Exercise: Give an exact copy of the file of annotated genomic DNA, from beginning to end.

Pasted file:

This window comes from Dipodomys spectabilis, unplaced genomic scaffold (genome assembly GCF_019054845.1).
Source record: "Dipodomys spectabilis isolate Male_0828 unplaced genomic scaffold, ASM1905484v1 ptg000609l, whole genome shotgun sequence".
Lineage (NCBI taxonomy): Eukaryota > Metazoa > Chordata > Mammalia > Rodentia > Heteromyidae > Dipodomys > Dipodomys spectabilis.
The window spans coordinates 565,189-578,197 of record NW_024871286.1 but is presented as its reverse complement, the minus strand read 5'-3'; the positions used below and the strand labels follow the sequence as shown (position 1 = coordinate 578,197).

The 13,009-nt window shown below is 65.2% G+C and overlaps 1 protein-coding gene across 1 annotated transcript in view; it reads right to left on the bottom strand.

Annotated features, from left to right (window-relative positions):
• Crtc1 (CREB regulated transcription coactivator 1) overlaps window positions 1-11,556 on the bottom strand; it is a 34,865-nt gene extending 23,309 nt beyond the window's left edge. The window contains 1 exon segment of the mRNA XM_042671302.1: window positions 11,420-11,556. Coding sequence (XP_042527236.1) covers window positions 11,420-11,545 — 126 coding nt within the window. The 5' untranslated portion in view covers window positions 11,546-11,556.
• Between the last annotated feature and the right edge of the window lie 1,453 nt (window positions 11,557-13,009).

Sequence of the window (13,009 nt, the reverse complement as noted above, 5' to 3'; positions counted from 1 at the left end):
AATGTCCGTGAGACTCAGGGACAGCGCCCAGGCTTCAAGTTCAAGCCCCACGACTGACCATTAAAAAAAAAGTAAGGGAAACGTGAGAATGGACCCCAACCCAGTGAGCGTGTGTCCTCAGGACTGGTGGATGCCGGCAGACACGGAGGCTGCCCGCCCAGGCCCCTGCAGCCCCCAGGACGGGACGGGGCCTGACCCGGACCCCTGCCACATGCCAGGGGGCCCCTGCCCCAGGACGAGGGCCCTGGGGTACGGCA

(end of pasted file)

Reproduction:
This window comes from Dipodomys spectabilis, unplaced genomic scaffold (genome assembly GCF_019054845.1).
Source record: "Dipodomys spectabilis isolate Male_0828 unplaced genomic scaffold, ASM1905484v1 ptg000609l, whole genome shotgun sequence".
Lineage (NCBI taxonomy): Eukaryota > Metazoa > Chordata > Mammalia > Rodentia > Heteromyidae > Dipodomys > Dipodomys spectabilis.
The window spans coordinates 565,189-578,197 of record NW_024871286.1 but is presented as its reverse complement, the minus strand read 5'-3'; the positions used below and the strand labels follow the sequence as shown (position 1 = coordinate 578,197).

The 13,009-nt window shown below is 65.2% G+C and overlaps 1 protein-coding gene across 1 annotated transcript in view; it reads right to left on the bottom strand.

Annotated features, from left to right (window-relative positions):
• Crtc1 (CREB regulated transcription coactivator 1) overlaps window positions 1-11,556 on the bottom strand; it is a 34,865-nt gene extending 23,309 nt beyond the window's left edge. The window contains 1 exon segment of the mRNA XM_042671302.1: window positions 11,420-11,556. Coding sequence (XP_042527236.1) covers window positions 11,420-11,545 — 126 coding nt within the window. The 5' untranslated portion in view covers window positions 11,546-11,556.
• Between the last annotated feature and the right edge of the window lie 1,453 nt (window positions 11,557-13,009).

Sequence of the window (13,009 nt, the reverse complement as noted above, 5' to 3'; positions counted from 1 at the left end):
AATGTCCGTGAGACTCAGGGACAGCGCCCAGGCTTCAAGTTCAAGCCCCACGACTGACCATTAAAAAAAAAGTAAGGGAAACGTGAGAATGGACCCCAACCCAGTGAGCGTGTGTCCTCAGGACTGGTGGATGCCGGCAGACACGGAGGCTGCCCGCCCAGGCCCCTGCAGCCCCCAGGACGGGACGGGGCCTGACCCGGACCCCTGCCACATGCCAGGGGGCCCCTGCCCCAGGACGAGGGCCCTGGGGTACGGCA